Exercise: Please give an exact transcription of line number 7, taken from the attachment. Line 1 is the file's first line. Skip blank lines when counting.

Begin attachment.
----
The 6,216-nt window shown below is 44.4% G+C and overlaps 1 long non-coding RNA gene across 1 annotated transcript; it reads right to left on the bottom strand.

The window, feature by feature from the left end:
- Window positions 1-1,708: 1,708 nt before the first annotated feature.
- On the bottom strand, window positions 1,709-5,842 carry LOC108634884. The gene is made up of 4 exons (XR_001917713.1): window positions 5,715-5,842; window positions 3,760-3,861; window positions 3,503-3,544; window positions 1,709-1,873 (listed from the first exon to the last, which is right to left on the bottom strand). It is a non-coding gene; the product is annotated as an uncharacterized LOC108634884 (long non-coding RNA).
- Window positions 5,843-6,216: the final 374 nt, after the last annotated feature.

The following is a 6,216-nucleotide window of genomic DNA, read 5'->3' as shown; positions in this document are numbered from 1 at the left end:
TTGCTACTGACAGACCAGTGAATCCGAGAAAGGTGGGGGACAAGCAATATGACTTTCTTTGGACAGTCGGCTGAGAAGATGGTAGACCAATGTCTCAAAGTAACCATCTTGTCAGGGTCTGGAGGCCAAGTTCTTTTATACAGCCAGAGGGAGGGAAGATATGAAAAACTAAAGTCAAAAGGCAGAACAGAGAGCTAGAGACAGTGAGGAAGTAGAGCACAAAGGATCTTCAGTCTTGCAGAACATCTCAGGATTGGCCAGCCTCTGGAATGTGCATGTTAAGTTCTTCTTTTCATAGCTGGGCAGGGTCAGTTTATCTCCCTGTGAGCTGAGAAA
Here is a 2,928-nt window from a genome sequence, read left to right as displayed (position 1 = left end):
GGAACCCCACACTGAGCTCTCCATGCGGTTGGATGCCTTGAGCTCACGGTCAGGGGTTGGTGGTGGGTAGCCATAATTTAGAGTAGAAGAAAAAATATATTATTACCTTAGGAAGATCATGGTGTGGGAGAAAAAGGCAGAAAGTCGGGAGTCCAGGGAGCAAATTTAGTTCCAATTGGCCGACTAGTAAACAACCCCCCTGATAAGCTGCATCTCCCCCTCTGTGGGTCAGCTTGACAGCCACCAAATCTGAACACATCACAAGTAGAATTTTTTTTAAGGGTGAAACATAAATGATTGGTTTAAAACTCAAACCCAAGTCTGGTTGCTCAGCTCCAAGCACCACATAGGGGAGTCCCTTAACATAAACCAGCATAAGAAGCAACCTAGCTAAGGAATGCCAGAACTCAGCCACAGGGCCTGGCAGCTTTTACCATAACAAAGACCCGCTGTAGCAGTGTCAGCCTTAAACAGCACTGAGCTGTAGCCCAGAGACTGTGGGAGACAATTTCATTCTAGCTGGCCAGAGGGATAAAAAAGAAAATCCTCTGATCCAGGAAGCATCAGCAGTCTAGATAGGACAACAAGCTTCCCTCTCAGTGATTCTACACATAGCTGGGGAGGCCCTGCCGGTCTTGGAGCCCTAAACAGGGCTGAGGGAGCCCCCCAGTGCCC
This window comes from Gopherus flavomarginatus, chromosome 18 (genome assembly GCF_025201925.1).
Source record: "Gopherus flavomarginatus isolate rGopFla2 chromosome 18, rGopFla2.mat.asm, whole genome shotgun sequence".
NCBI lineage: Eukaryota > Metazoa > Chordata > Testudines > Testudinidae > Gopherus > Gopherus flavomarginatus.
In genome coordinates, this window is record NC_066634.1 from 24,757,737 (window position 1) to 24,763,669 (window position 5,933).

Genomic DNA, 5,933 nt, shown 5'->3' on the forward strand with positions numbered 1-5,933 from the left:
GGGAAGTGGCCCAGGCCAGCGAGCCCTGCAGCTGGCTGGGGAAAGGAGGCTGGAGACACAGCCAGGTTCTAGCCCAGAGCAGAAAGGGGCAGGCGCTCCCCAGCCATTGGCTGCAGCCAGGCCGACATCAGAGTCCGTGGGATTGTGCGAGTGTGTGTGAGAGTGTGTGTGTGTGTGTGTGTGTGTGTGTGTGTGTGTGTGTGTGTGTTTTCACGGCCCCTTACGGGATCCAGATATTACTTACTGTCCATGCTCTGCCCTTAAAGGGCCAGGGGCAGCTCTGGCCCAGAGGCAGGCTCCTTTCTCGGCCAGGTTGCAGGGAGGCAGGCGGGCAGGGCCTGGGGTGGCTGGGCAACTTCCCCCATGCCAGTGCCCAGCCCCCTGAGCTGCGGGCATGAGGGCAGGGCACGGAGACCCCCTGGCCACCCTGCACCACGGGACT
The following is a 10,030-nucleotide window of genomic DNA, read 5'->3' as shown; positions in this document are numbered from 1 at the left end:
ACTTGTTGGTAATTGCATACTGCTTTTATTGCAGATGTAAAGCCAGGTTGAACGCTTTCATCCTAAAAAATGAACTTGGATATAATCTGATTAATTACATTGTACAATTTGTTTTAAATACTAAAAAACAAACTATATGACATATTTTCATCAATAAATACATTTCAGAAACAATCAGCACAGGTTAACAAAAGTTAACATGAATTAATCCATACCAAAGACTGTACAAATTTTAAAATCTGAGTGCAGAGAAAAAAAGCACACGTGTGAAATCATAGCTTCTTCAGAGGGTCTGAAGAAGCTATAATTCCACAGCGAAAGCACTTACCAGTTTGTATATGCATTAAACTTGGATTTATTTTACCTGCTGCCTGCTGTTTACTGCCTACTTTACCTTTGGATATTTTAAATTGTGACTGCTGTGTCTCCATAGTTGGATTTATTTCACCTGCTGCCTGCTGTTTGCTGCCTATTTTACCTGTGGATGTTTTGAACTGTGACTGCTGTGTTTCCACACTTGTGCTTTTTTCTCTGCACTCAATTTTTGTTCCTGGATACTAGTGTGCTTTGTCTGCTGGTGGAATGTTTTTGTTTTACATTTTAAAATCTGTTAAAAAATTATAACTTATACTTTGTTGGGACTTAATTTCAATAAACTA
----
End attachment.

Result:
TTGCTACTGACAGACCAGTGAATCCGAGAAAGGTGGGGGACAAGCAATATGACTTTCTTTGGACAGTCGGCTGAGAAGATGGTAGACCAATGTCTCAAAGTAACCATCTTGTCAGGGTCTGGAGGCCAAGTTCTTTTATACAGCCAGAGGGAGGGAAGATATGAAAAACTAAAGTCAAAAGGCAGAACAGAGAGCTAGAGACAGTGAGGAAGTAGAGCACAAAGGATCTTCAGTCTTGCAGAACATCTCAGGATTGGCCAGCCTCTGGAATGTGCATGTTAAGTTCTTCTTTTCATAGCTGGGCAGGGTCAGTTTATCTCCCTGTGAGCTGAGAAA